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Old 28th May 2004, 02:57 PM   #25
Sheldon is offline Sheldon  United States
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Default Ultrasonics

Ok. You said you wanted something outside of the box. I don't know how DIY this is, but there is a company in San Diego that has been developing systems based on ultrasonic sound generators. As I understand it, the ultrasonic waves are aimed at a point from two radiators. The sound is generated where the ultrasonic waves interfere. So-- figure out how to aim waves from multiple sources, so that the iterference zone is essentially spherical. No box at all!

Sheldon

http://www.atcsd.com/
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Old 28th May 2004, 03:15 PM   #26
sashua is offline sashua  United States
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Fascinating - Ultrasonic emmiters placed around a room. Sounds more like sci-fi than hi-fi!

I wonder if the result bears any relation to music? Pretty cool idea anyway though!

Russ
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Old 10th October 2004, 11:23 AM   #27
Hans Zeeuwe is offline Hans Zeeuwe  Netherlands
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Quote:
Originally posted by sreten


For omni directional you will have to enclose the backwave.

As far as I know for electrostatics this simply doesn't work.

sreten.
There is an electrostatic loudspeaker that encloses the back wave, namely the Beveridge ESL's. You can find more about them on The Audio Circuit, in the Electrostatic Loudspeakers section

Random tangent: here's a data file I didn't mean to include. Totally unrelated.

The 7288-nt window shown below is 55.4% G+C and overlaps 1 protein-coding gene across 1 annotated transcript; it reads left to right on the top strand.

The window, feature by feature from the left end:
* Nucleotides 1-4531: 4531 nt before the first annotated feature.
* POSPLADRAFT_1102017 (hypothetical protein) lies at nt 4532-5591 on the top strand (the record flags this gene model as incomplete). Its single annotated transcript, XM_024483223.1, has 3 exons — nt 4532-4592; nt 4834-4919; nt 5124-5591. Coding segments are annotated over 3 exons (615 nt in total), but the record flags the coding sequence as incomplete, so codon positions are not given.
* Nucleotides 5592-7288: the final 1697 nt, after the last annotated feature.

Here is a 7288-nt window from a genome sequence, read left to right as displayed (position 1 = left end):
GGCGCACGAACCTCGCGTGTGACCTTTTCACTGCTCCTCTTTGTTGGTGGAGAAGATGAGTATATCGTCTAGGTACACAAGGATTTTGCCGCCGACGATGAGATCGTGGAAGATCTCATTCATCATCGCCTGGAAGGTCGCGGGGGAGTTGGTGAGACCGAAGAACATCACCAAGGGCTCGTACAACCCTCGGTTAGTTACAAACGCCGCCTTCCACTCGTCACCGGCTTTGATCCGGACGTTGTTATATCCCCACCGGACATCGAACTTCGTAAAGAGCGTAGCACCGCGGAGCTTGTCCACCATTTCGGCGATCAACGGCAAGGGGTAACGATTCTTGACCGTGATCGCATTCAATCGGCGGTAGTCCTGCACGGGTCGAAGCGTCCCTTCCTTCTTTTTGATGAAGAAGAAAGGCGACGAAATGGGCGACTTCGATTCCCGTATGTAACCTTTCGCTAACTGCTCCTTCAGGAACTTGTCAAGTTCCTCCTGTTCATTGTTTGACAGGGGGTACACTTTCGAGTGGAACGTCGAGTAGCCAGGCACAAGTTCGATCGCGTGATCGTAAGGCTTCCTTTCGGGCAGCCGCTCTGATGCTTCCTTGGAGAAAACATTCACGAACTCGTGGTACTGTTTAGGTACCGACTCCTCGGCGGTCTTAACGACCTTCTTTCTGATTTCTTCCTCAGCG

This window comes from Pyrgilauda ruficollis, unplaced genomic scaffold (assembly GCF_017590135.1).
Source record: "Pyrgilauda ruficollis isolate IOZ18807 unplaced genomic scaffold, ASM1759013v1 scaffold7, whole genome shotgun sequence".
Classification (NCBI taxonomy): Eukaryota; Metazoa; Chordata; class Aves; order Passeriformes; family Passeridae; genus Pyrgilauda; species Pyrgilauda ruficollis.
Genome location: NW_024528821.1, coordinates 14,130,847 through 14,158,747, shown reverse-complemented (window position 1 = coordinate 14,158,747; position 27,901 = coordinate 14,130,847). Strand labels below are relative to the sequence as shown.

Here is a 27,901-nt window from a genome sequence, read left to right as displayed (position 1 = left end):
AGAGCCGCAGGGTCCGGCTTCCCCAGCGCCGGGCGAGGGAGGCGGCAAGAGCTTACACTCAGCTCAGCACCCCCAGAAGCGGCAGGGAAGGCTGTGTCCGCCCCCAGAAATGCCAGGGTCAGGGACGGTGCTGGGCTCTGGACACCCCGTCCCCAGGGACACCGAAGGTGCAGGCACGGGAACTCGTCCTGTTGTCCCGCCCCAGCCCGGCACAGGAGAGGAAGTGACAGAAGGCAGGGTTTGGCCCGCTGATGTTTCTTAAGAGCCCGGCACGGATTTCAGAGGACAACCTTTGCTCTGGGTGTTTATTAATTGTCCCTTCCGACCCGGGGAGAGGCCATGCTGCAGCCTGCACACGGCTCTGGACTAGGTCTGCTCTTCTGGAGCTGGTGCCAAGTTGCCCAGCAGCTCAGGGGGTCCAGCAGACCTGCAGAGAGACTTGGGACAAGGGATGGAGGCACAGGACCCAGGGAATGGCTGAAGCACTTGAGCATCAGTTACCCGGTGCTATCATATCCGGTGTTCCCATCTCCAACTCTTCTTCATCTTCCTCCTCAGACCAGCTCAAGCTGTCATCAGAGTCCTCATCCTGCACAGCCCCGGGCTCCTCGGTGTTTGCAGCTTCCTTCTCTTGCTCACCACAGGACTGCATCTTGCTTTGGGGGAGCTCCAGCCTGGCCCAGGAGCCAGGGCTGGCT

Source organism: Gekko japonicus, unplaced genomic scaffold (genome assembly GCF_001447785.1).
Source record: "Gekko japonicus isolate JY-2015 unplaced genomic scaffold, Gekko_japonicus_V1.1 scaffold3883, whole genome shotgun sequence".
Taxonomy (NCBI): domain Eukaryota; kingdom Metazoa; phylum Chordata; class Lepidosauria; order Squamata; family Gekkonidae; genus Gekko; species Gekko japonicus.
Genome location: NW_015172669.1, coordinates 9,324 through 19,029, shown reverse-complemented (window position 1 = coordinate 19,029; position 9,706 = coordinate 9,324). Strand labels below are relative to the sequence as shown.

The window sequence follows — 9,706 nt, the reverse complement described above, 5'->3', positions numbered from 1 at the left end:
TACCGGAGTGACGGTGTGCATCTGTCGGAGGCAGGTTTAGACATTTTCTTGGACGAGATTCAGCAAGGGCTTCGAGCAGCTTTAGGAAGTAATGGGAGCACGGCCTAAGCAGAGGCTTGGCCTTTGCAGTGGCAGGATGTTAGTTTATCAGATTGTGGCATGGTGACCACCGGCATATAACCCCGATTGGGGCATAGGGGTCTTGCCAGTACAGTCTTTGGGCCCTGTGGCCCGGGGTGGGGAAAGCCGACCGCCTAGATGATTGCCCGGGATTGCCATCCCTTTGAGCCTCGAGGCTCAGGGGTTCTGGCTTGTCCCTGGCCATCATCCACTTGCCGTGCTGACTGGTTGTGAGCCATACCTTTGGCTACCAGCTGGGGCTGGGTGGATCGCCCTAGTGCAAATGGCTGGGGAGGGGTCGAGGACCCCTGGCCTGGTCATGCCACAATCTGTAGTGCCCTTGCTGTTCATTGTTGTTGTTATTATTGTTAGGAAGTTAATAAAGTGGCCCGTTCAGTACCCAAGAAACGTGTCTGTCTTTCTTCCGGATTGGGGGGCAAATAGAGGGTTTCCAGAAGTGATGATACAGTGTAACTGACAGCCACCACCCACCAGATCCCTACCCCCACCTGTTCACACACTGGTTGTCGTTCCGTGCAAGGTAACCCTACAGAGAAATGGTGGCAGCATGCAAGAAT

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Old 10th October 2004, 11:31 AM   #28
Hans Zeeuwe is offline Hans Zeeuwe  Netherlands
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Default O

Cosmostatic built an omnidirectional electrostatic loudspeaker called the Omnidirctional. More information on the Cosmostatics can be found at The Audio Circuit
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Old 6th May 2005, 06:21 PM   #29
el`Ol is offline el`Ol  Germany
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Default Mangers in a spherical enclosure

A friend of mine has Mangers built into spherical enclosures at opposing poles. When you walk around them there is no "break" whatever in the sound. In the current version the speakers are dipoles but he used an unipolar setting earlier. I didn`t listen to that, but it should do the job.
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Old 6th May 2005, 06:42 PM   #30
sashua is offline sashua  United States
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You say that there is no break in the sound but even if the Manger driver had a perfect 180 degree dispersion pattern there would still be a seam in the transition and/or overlap with drivers placed on opposing ends of a sphere. You must also consider the vertical dispersion of sound. Get above or underneath the speaker and there will be a frequency rolloff for sure.

Good idea, probably sounds great....but it still doesn't make the grade for a "perfect" omni design.

Russ